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I recently learned about vector spaces, and had two questions:

  1. What do we mean by saying “vector space over a field”? I read many posts and listened to lectures but it seems to me that people have different definitions/explanations for the terminology “over a field” – in one lecture, the professor said that when we say a vector space "over a field" we mean that the scalars with which we multiply the elements of the vector space are taken from some field F. In another lecture, a professor said that “over a field” means that the components of the elements in the vector space are from some field F. After hearing their explanations, I got confused – does the terminology “over a field” refers to the elements of the vector space themselves or to the scalars we multiply the vectors in the V.S. with?

I would appreciate it if you could explain the terminology of “over a field” in more detail than those professors did.

  1. When talking about a polynomial over a field F, we mean that the coefficients of the polynomial are taken from some field F. My question is the following: do the roots of the polynomial are from the field F because the coefficients belong there too, or in other words – does the choice of a field of the coefficients determines the field to which the roots of the polynomial belong?

Sorry about the bad English (I'm not a native speaker) and the silly question, I just started learning linear algebra so it’s still new and hard for me…

Thank you very much for reading my question!

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    $\begingroup$ 1. Field: en.wikipedia.org/wiki/Field_(mathematics) . Note that e.g. $\mathbb Q, \mathbb R, \mathbb C$ are fields. For the start, it is a good idea to just pretend that your field is $\mathbb R$ and follow that intuition. 2. If coefficients belong to a field, the roots might belong to that field or to a "bigger" field. For example, the roots $\pm\sqrt{2}\not\in\mathbb Q$ even if the coefficients of $x^2-2$ belong to $\mathbb Q$. The roots $\pm i\not\in\mathbb R$ even if the coefficients of $x^2+1$ belong to $\mathbb R$. $\endgroup$ Sep 27 '21 at 9:49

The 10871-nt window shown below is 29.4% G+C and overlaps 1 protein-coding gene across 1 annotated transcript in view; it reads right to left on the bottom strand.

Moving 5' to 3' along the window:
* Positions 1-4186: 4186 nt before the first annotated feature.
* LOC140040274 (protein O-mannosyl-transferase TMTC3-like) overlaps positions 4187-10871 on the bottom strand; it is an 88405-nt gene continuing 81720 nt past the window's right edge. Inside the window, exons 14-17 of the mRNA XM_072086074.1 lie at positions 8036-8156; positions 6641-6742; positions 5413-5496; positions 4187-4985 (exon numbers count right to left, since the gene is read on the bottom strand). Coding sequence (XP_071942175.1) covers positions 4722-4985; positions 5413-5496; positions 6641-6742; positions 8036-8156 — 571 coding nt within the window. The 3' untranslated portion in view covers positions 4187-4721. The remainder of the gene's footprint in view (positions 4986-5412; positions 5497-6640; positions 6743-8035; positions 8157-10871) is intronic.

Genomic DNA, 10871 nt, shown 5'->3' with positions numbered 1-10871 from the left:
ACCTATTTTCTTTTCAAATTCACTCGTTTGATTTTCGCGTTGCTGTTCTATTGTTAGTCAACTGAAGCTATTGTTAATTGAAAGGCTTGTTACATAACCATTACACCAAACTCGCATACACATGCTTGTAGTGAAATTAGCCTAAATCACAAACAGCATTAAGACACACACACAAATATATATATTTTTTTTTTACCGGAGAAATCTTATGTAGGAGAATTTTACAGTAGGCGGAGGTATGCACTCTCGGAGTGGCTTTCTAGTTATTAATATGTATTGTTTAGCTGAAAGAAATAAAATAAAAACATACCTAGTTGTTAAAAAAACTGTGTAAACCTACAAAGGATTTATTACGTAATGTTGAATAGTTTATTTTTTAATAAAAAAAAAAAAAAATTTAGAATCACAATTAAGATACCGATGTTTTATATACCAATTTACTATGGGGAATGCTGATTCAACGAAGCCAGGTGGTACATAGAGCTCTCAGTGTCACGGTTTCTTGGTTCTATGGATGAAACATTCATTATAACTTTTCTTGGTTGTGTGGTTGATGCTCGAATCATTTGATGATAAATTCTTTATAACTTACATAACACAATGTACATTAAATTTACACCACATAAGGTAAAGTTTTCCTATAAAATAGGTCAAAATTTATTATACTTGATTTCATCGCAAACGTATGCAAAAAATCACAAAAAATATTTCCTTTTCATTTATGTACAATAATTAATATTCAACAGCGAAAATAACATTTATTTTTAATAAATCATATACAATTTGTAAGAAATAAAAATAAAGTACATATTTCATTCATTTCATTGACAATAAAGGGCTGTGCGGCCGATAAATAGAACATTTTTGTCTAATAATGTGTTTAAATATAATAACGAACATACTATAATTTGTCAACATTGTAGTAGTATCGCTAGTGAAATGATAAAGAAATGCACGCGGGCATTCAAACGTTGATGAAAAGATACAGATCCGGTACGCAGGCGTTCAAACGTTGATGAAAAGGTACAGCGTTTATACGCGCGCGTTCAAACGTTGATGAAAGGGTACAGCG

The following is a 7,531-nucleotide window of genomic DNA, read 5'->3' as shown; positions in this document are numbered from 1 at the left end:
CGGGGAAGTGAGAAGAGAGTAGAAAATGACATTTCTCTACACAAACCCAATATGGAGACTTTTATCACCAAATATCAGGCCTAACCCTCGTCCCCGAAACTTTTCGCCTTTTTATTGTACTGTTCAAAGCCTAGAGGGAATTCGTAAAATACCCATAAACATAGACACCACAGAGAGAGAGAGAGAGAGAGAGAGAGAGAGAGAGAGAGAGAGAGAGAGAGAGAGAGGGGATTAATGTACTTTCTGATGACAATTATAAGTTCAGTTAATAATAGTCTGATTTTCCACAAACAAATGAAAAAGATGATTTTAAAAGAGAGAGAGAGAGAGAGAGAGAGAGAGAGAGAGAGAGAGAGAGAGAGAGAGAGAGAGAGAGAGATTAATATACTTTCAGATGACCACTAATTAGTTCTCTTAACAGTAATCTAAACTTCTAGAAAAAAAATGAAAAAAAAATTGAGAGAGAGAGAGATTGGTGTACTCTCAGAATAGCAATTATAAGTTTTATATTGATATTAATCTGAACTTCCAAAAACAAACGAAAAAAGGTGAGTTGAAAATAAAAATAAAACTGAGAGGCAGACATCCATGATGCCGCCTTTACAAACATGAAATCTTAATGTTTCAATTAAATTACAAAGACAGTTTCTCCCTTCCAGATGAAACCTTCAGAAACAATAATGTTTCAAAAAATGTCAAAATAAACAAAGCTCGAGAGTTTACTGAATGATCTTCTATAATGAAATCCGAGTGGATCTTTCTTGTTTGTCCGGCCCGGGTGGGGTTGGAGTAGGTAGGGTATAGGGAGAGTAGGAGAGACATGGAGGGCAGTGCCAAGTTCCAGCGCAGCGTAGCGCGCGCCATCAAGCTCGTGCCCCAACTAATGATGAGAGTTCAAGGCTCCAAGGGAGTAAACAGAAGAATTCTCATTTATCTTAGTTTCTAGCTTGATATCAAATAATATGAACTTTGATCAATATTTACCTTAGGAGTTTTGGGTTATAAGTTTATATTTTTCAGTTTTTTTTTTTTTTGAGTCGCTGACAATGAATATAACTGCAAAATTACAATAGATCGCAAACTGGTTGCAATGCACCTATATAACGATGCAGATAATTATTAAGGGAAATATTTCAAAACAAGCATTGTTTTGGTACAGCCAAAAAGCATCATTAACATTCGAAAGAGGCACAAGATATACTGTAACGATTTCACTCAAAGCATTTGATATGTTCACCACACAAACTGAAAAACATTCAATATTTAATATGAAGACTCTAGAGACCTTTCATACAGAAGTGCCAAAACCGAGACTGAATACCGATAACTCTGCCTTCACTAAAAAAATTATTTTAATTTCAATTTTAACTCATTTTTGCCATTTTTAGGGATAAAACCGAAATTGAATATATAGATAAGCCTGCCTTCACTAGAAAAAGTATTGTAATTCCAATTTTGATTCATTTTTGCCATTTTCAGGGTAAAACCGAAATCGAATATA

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    $\begingroup$ Every vector space is over a field. The field is usually $\Bbb R$ when you first encounter vector spaces. It turns out any finite dimensional vector space over $\Bbb F$ is isomorphic to $\Bbb F^n$ for some $n$. but in general, you should consider vectors and scalars to be different things. $\endgroup$
    – Elliot G
    Sep 27 '21 at 9:55
  • $\begingroup$ More generally, we have modules over rings. This is defined in basically the same way, but where the ring $R$ of scalars can be something like the integers, $\Bbb Z$. In the special case where $R$ is a field, a module is just a vector space over $\Bbb R$. $\endgroup$
    – Elliot G
    Sep 27 '21 at 9:58
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    $\begingroup$ And yes - it is the scalars (for scalar multiplication) come from a field. The vectors are abstract entities, they don't "have" components per se. To have components ("co-ordinates") - you first need to have a "co-ordinate system" (i.e. a basis), which is a tuple of linearly-independent vectors that span the whole space. Then, if the base is $(v_1,v_2,\ldots,v_n)$, for a vector $v$ there is a unique representation of $v=a_1v_1+a_2v_2+\ldots+a_nv_n$, where $a_i$ are the scalars (from the field), and then you can call those scalars the "components" of the vector. $\endgroup$ Sep 27 '21 at 10:01
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This circles back to the definition of a vector space: a vector space $V$ over a field $F$ is a set with two operations $+ : V \times V \to V$ and $\cdot : F \times V \to V$ such that

  1. $(V,+)$ is an abelian group
  2. $+, \cdot$ are compatible with the field operations: $1 \cdot v = v$, $(ab) \cdot v = a \cdot (b \cdot v)$, $a \cdot (u + v) = a \cdot v + a \cdot v$, $(a + b) \cdot v = a \cdot v + b \cdot v$

So this "over some field" is baked right into the definition - it just means "the elements we can multiply our vectors by". For example if you take the vector space $\mathbb{R}^2$ with the usual operations you can multiply each element by real numbers and thus it's a vector space over $\mathbb{R}$, but you could also multiply them by rational numbers which means it's also a vector space over $\mathbb{Q}$.

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  1. When we say that $V$ is a vector space over a field $F$, what that means is your first option: that the scalars are taken from $F$. For instance $\Bbb R$ is a $1$-dimensional vector space over $\Bbb R$, and an infinite-dimensional vector space over $\Bbb Q$.
  2. It needs context. If we say that $P(x)$ has no roots, it is a good idea to add where it has no roots. For instance $x^2+1\in\Bbb R[x]$ and it has no roots in $\Bbb R$, but it has roots in $\Bbb C$.
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